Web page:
This place, exhibited at somewhat of an in-between space called Mein Haus am See (My beach house?) , was full of hip-looking people wearing Ray Bans, skinny jeans and untamed hair. Many girls opted for jeans shorts over dark tights and with little booties. I probably shouldn't be too judgmental of people who are all trying to look like an individual and yet somehow all end up looking alike. It is just interesting to note how cool kids everywhere stick to the same trends, whilst believing that there is an individual culture, an spin that each one puts on their outfit that will set them apart from all the rest.

Seeing the actual photographs was a bit of a mission since the photos were hung on the wall and there was a labyrinth of Sperrmüll couches in between me and said wall. I'm guessing the point of an exhibition is to actually see the work, but here one needed a telescope to really view the photographs. 

Luckily, Photocircle, who hosted the entire thing, is more an online platform where one can look through the work of numerous photographers and then, for a reasonable price, order the works in various formats and sizes. A percentage of the proceeds goes to a charity of your choosing and then you get sent you new artwork. Especially in an age where tourists go around snapping pictures of everything that moves (or doesn't), this project aims to give something back not only to the community whose image has been appropriated but also to the photographer. Wonderful. 

Here is an explanatory video:

On Photocircle I could also have a closer look at Kevin Russ's work, and it makes me want to jump into my own camper van and drive across the USA. Have a look:

Street Bison
Cloudy Horse Head
Umpqua Rays
Winter Horseland
Anderson Lake
Rocky Mountain Moose
Sunrise Forest

Saturday, 7 September 2013

Life's for the Living

I haven't posted in a while because before a move there is always so much that still needs to be done, and the same thing goes for when you have arrived where you moved to. At the moment I am in Berlin, whilst trying to find accommodation in Flensburg. At least the university only starts at the end of October, so I'm hoping that that will be sufficient time not only to find a place, but an awesome commune with great roommates. Aiming high :)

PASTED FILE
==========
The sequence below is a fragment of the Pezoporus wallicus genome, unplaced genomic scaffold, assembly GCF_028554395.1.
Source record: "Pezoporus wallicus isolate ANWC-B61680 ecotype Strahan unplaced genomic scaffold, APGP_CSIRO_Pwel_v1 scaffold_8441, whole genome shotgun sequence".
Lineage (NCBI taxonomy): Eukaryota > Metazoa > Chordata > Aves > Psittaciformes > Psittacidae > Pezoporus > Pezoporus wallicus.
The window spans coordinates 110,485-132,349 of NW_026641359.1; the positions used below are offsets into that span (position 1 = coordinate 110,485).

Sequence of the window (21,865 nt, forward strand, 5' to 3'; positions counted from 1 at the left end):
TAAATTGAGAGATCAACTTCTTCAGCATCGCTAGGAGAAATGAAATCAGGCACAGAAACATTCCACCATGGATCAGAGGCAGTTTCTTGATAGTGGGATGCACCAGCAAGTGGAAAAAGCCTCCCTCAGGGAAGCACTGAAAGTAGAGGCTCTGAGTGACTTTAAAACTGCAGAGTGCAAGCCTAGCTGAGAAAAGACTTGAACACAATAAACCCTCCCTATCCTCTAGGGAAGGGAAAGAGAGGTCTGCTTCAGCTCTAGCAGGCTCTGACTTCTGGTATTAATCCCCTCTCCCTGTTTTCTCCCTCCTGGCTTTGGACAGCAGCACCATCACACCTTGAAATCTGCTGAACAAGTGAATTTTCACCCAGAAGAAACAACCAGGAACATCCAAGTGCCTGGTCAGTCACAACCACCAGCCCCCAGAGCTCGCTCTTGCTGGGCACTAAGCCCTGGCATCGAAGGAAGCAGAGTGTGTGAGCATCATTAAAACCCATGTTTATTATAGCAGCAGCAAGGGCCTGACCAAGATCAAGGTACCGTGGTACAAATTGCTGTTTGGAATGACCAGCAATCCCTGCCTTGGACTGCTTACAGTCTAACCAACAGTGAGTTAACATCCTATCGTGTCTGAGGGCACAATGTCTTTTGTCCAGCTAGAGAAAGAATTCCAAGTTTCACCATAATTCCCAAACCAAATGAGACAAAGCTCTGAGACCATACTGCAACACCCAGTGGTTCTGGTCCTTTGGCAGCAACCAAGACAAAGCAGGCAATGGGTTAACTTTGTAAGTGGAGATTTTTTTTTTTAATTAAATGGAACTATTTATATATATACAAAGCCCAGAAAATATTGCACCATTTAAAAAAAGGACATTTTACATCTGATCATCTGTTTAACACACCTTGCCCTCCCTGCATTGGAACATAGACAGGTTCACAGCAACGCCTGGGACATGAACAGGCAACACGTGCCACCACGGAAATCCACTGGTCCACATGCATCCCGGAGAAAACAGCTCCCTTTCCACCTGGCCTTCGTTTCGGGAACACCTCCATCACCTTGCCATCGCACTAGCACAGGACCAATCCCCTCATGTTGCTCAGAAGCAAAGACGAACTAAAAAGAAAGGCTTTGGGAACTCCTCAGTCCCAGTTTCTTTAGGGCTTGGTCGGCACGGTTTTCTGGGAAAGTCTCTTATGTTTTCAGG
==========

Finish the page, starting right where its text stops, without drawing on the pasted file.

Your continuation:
In comparison to Pretoria it is amazing how much is happening here at all times. Through my FB stalking I saw that Bastille was coming to SA for Ramfest next year, and I was superjealous. That is, I was superjealour until I found out they played here, yesterday. Ok, I missed them, but the likelihood of them playing somewhere accessible here is greater than in SA.

On Wednesday we spent the day on the Museumsinsel (museum island) where the amount of statues, paintings and information was overwhelming. Afterwards, we went to a photographic exhibit in Mitte at Mein Haus am See. Walking in felt a bit like being home, because it was full of hipsters. Then I remembered I have no friends here and after a long day of walking around I looked decidedly uncool, so my whole 'I have found my people!' sentiment went out the window pretty quickly. Maybe the Apfelschorle instead of beer didn't help my coolness factor either. Anyways, becoming slightly more German in order not to be astounded/confused/enraged by everything is a long process, apparently.

There was a guy playing on his guitar as well, Graham Candy from New Zealand, who was quite cool. He started of with a cover of Bon Iver's Flume, and mixed covers of the Black Keys, Alt-J (I think) etc., in with his own stuff. Very nice, Mr. Candy.

The photographs were by Kevin Russ, and upon further investigation (meaning I went to the website) it turns out he works with Photocircle, where you order the photos you want, printed the way and in the size you want, and a part of the price goes to different charities. More on that at a later stage.

Here are some first-experiences photos :)

Somewhere over Germany

Alphonse Mucha-inspired enormous mural in Pankow

On the Museumsinsel



Yo. Cup. 

Kevin Russ's work

Graham Candy